Standby characters for scratch games

Back in March I made a brief visit to Canberra to see how everyone was doing and run a little bit of Flat Black. Time was short enough that I thought character generation would take an unacceptably large bite out of our playing time, so I pre-generated a group of characters. They were a team of effectives (non-government clandestine operators) working for Human Heritage under cover as an extreme-sports vlogger and his support crew. That made them closely similar to the group that I generated for my previous visit, who were the same except that they worked for the Journalists’ Guild. It would have been clever if I had saved the character sheets from the previous time.

So now I am embarking on a little project to prepare a portfolio of pre-generated PCs for ‘Flat Black’ pick-up games, just in case. I’d like a bit of advice on several points.

Please feel welcome to answer the questions below.

Q 1. The archetypal adventure for Flat Black is that the PCs come as outsiders with some task to perform to a world where the society is quirky or even bizarre, and that to accomplish their goal they have to deal with the oddities of the locals’ behaviour. Is a team of clandestine operators working for a sympathetic, cosmopolitan NGO a good concept for a PC party in Flat Black pick-up games? Or can you suggest something better?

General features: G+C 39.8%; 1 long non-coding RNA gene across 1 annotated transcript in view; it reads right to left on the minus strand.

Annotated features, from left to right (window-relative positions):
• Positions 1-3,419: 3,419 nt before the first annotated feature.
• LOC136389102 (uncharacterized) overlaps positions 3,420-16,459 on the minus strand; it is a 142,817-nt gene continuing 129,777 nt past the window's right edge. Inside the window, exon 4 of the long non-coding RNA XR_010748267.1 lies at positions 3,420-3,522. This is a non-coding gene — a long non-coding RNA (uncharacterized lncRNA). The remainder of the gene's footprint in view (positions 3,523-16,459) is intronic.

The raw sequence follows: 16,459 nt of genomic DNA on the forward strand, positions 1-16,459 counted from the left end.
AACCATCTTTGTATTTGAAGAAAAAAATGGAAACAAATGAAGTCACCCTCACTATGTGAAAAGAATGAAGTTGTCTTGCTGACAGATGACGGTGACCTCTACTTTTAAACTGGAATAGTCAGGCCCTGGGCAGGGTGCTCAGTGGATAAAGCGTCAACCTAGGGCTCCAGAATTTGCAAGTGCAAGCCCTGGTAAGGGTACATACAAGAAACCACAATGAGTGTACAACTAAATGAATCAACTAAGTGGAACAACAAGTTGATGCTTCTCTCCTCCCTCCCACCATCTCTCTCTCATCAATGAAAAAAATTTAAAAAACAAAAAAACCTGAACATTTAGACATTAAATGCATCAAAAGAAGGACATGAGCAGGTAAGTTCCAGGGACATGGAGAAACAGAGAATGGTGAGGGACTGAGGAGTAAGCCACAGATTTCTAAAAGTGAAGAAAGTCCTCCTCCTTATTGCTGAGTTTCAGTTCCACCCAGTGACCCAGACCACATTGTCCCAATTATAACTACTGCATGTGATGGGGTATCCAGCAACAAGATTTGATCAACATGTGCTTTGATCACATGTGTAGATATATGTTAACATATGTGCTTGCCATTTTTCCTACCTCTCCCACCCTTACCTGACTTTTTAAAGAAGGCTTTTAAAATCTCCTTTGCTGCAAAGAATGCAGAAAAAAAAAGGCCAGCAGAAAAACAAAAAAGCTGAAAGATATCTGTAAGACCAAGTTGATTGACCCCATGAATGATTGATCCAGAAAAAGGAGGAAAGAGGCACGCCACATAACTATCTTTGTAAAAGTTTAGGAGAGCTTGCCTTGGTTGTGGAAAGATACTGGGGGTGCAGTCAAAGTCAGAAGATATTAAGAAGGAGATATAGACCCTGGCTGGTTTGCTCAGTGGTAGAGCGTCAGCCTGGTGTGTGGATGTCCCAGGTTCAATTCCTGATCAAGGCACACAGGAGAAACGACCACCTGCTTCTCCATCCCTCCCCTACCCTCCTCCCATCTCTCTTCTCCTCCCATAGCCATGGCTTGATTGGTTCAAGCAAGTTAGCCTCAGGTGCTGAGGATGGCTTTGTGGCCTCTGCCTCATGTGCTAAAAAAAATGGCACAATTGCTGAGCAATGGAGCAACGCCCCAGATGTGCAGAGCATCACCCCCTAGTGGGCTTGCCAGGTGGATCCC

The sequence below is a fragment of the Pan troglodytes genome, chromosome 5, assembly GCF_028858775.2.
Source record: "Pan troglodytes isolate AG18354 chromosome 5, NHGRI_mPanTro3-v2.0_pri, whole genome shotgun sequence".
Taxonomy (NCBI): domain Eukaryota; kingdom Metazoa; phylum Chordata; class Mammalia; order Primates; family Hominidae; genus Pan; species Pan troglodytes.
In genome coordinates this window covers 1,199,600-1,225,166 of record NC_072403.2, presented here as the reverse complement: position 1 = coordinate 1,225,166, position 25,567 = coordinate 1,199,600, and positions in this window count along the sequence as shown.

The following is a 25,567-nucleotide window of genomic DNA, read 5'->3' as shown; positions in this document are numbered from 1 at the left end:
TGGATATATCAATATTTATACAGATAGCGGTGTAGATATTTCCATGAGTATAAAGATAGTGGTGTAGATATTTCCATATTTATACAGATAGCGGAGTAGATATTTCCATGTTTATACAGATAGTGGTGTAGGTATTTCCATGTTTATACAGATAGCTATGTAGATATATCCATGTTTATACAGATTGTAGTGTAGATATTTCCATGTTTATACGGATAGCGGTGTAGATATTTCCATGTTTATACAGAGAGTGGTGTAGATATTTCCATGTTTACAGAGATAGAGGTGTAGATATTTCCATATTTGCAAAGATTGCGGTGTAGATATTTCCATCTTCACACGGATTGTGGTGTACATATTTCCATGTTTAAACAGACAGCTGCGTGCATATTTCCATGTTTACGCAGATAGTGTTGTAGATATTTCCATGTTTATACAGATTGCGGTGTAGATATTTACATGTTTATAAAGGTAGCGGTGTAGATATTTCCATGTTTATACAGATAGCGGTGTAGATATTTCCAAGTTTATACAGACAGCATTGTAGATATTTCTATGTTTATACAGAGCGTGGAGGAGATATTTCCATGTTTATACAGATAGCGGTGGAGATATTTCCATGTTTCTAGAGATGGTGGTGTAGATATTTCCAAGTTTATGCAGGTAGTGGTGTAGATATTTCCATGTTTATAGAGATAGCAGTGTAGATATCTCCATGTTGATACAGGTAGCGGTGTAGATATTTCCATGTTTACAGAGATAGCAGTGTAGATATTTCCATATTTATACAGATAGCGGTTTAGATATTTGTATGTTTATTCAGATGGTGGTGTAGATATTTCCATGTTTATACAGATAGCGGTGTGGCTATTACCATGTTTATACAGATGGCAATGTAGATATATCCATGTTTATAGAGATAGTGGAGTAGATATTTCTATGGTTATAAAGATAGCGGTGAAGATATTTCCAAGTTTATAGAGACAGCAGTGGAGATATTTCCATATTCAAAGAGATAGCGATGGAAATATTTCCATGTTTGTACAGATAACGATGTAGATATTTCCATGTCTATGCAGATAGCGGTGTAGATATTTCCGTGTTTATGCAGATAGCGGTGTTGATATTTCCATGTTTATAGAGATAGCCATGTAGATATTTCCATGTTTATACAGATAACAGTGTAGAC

Q 2. If the party are to be a team of effectives, is it best to

  1. commit to some particular NGO and write the character briefs with that commitment in mind, perhaps including a paragraph about the NGO’s aims and values? If so, what NGO do you suggest?

  2. write the PCs as working for an NGO, but be artfully vague about which one it is, so that in one adventure they might be permanent employees of the Journalists’ Guild and in another of the Humanity League, or of the Sons of Patrick Henry?

  3. write the PCs as free-lance trouble-shooters who are engaged for particular jobs by different NGOs, no especial loyalty being expected on either side?

Q 3. There usually aren’t many women in the scratch groups I GM for, but I do like to make allowances for the possibility. Besides which, some players like to play characters of different sex and gender from themselves, at least sometimes. Writing one character as female is not an adequate provision for this, because (i) it doesn’t fit the need when everyone wants to play a man (ii) it doesn’t fit the need when more than one player wants to play a woman, and (iii) it needlessly restricts the scope of choice of character available to a player who wants to play a woman. All that being the case, I want to make provision for most of the characters to be playable as whichever sex the player prefers.

  1. Is it good enough to simply not specify the sexes of some or all of the characters, and write them so that the player can choose which sex to play them? Or should there be two or more full write-ups for most of the character roles, allowing the players to choose their characters’ sexes after functional roles have been distributed?

  2. Is it desirable to include one or more characters who come from colonies where gender roles and even sexes are markedly different from the Earth-WEIRD norms? For example, would it be advisable to include a character from Nahal (where the genders are “armed” and “unarmed”), New Fujian (where there are six genders of each sex), etc.? Or perhaps a character who has designed their own custom sex without it having anything to do with the culture of their homeworld?